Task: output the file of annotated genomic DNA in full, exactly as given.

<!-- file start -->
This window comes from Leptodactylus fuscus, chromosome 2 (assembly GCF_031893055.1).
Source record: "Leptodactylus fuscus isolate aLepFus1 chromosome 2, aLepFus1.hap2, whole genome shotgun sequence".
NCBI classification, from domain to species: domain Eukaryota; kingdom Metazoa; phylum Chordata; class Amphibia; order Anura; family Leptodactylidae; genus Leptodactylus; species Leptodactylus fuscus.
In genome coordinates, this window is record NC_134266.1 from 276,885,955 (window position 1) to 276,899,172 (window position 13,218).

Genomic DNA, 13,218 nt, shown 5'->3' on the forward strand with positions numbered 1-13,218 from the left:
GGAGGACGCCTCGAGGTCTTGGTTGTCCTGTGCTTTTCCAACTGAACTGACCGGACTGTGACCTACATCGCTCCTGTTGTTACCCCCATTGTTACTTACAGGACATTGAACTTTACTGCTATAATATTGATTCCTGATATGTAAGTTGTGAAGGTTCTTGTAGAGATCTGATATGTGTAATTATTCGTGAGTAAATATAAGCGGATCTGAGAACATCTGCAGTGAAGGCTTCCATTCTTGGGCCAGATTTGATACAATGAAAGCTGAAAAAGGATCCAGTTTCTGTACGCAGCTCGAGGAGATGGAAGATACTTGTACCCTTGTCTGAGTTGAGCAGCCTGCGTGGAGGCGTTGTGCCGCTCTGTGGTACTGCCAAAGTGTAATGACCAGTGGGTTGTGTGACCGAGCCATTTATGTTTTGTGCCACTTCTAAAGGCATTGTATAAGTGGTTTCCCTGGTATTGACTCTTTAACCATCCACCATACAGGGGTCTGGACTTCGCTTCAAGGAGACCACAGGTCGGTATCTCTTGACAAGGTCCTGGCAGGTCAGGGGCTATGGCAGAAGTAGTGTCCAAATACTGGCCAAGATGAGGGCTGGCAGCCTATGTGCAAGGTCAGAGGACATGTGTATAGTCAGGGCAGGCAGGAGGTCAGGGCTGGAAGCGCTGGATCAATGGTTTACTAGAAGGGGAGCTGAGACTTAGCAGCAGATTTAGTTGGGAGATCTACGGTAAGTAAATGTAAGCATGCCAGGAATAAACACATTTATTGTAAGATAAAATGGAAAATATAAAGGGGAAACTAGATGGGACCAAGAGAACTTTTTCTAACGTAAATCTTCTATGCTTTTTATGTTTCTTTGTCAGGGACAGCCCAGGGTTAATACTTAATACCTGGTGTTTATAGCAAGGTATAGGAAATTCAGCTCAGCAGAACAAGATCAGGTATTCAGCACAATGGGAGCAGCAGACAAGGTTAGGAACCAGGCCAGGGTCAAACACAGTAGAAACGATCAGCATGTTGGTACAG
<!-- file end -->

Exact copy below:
This window comes from Leptodactylus fuscus, chromosome 2 (assembly GCF_031893055.1).
Source record: "Leptodactylus fuscus isolate aLepFus1 chromosome 2, aLepFus1.hap2, whole genome shotgun sequence".
NCBI classification, from domain to species: domain Eukaryota; kingdom Metazoa; phylum Chordata; class Amphibia; order Anura; family Leptodactylidae; genus Leptodactylus; species Leptodactylus fuscus.
In genome coordinates, this window is record NC_134266.1 from 276,885,955 (window position 1) to 276,899,172 (window position 13,218).

Genomic DNA, 13,218 nt, shown 5'->3' on the forward strand with positions numbered 1-13,218 from the left:
GGAGGACGCCTCGAGGTCTTGGTTGTCCTGTGCTTTTCCAACTGAACTGACCGGACTGTGACCTACATCGCTCCTGTTGTTACCCCCATTGTTACTTACAGGACATTGAACTTTACTGCTATAATATTGATTCCTGATATGTAAGTTGTGAAGGTTCTTGTAGAGATCTGATATGTGTAATTATTCGTGAGTAAATATAAGCGGATCTGAGAACATCTGCAGTGAAGGCTTCCATTCTTGGGCCAGATTTGATACAATGAAAGCTGAAAAAGGATCCAGTTTCTGTACGCAGCTCGAGGAGATGGAAGATACTTGTACCCTTGTCTGAGTTGAGCAGCCTGCGTGGAGGCGTTGTGCCGCTCTGTGGTACTGCCAAAGTGTAATGACCAGTGGGTTGTGTGACCGAGCCATTTATGTTTTGTGCCACTTCTAAAGGCATTGTATAAGTGGTTTCCCTGGTATTGACTCTTTAACCATCCACCATACAGGGGTCTGGACTTCGCTTCAAGGAGACCACAGGTCGGTATCTCTTGACAAGGTCCTGGCAGGTCAGGGGCTATGGCAGAAGTAGTGTCCAAATACTGGCCAAGATGAGGGCTGGCAGCCTATGTGCAAGGTCAGAGGACATGTGTATAGTCAGGGCAGGCAGGAGGTCAGGGCTGGAAGCGCTGGATCAATGGTTTACTAGAAGGGGAGCTGAGACTTAGCAGCAGATTTAGTTGGGAGATCTACGGTAAGTAAATGTAAGCATGCCAGGAATAAACACATTTATTGTAAGATAAAATGGAAAATATAAAGGGGAAACTAGATGGGACCAAGAGAACTTTTTCTAACGTAAATCTTCTATGCTTTTTATGTTTCTTTGTCAGGGACAGCCCAGGGTTAATACTTAATACCTGGTGTTTATAGCAAGGTATAGGAAATTCAGCTCAGCAGAACAAGATCAGGTATTCAGCACAATGGGAGCAGCAGACAAGGTTAGGAACCAGGCCAGGGTCAAACACAGTAGAAACGATCAGCATGTTGGTACAG